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UCA LogoINTREN is proud to congratulate Vice Chairman of the Board Lance Rosenmayer on his recent appointment as President of the Underground Contractors Association of Illinois.

“Lance’s extensive utility construction background, years of service at UCA of IL, along with many other industry and charitable NPO’s, make him well suited to tackle the tough issues that we currently face,” said UCA Executive Director Michael Wiedmaier. “His dedication and leadership will leave the association and industry better positioned for the future.”

Lance has been a Director at UCA of IL since 2013 and will be serving as President from October 2020 to September 2022. Lance has been on the executive committee the last four years serving a two-year term as Secretary and Vice President.

“During this unprecedented time, members needs are changing, and it is vital that we adapt,” said Lance Rosenmayer. “Now, more than ever, it is important to be the voice for the contractor concerning legislation and best safety practices.”

UCA of IL was incorporated in 1957 with a mission to serve and advance the Underground Industry and our members, who provide quality utility installation for the citizens of Illinois, following the highest legal, moral and ethical standards. UCA currently has over 220 contractors, associates and consulting engineer members.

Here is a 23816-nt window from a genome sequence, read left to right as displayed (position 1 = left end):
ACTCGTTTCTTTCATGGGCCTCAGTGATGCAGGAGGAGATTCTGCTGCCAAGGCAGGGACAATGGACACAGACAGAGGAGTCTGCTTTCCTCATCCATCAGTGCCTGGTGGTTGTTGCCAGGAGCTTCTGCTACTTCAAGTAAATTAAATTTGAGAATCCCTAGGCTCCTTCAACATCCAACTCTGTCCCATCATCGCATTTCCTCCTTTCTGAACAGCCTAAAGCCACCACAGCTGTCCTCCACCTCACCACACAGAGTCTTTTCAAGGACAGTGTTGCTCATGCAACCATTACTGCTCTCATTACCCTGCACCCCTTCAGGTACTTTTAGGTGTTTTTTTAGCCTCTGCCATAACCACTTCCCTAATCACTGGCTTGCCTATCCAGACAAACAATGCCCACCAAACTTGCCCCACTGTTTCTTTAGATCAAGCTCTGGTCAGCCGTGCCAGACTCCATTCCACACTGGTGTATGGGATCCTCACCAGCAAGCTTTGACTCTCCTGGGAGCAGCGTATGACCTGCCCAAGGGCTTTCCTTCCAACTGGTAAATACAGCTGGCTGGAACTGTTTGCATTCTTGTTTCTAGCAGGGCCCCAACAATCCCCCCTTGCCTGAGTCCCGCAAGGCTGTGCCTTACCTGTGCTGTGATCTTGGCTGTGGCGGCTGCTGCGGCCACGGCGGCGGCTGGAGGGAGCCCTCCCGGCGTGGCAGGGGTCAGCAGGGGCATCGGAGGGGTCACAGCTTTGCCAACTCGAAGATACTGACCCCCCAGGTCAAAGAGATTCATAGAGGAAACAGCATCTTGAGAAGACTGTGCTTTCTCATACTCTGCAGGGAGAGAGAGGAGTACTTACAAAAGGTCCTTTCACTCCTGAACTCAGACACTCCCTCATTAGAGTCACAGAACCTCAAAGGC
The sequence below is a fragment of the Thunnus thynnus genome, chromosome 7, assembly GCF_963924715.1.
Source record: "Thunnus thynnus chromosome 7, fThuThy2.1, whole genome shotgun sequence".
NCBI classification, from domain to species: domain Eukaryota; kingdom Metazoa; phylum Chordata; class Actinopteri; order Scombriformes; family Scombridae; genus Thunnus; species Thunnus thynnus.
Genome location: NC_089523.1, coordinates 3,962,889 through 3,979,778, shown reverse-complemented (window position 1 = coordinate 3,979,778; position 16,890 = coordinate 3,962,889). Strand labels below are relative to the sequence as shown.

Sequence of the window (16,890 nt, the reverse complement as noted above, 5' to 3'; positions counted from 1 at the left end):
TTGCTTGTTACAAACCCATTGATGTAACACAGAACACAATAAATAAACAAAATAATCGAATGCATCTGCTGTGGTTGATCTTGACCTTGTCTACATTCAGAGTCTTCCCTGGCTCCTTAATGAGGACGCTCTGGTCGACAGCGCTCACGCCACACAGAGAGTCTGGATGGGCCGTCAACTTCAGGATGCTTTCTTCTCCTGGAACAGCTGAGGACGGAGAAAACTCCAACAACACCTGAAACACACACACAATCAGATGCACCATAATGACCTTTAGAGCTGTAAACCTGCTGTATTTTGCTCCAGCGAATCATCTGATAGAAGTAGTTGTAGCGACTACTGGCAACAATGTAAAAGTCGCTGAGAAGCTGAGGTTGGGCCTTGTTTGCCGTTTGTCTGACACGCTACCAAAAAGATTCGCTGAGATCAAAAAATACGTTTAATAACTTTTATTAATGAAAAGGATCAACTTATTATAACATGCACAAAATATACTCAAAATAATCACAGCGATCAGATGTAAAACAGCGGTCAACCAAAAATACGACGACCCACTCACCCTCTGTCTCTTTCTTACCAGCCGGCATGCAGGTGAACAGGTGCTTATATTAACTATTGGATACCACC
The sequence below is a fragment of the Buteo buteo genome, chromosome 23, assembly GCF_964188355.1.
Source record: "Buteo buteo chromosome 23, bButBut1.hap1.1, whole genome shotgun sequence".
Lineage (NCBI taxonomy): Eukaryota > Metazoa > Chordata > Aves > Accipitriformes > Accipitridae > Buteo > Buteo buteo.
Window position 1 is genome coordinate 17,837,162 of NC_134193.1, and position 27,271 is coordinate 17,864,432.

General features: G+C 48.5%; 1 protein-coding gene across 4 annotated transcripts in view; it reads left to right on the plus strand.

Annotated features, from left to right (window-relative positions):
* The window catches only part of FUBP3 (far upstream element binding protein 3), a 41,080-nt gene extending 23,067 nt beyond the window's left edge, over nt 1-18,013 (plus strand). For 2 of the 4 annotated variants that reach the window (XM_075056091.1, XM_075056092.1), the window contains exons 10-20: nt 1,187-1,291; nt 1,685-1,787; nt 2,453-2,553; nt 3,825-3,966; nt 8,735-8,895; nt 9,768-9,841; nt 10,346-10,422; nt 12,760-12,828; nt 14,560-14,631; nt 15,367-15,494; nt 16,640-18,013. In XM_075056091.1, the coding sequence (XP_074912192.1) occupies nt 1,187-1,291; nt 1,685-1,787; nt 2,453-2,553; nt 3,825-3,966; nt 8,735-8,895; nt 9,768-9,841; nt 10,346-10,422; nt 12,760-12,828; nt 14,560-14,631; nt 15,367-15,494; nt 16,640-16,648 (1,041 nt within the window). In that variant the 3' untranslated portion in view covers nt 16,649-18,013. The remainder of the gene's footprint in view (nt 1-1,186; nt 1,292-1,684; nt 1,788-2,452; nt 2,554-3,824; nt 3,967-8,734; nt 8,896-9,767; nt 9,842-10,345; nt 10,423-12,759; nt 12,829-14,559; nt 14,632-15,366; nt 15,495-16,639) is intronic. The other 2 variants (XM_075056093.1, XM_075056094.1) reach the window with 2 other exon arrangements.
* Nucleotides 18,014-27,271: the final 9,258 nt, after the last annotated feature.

Intren's Cincinnati Team Pink

Stewardship has always been the cornerstone of which INTREN was founded and we take great pride in supporting charitable organizations within our communities. In the month of October for the last seven years, we have supported Breast Cancer Awareness Month with a fundraising campaign among our employees.

This year we have chosen to support two national breast cancer non-profit organizations. They are the Breast Cancer Research Foundation, which focuses heavily on research and prevention efforts for the disease, and the National Breast Cancer Foundation, that provides ongoing breast cancer education, screening, resources and support for those fighting the disease and their families.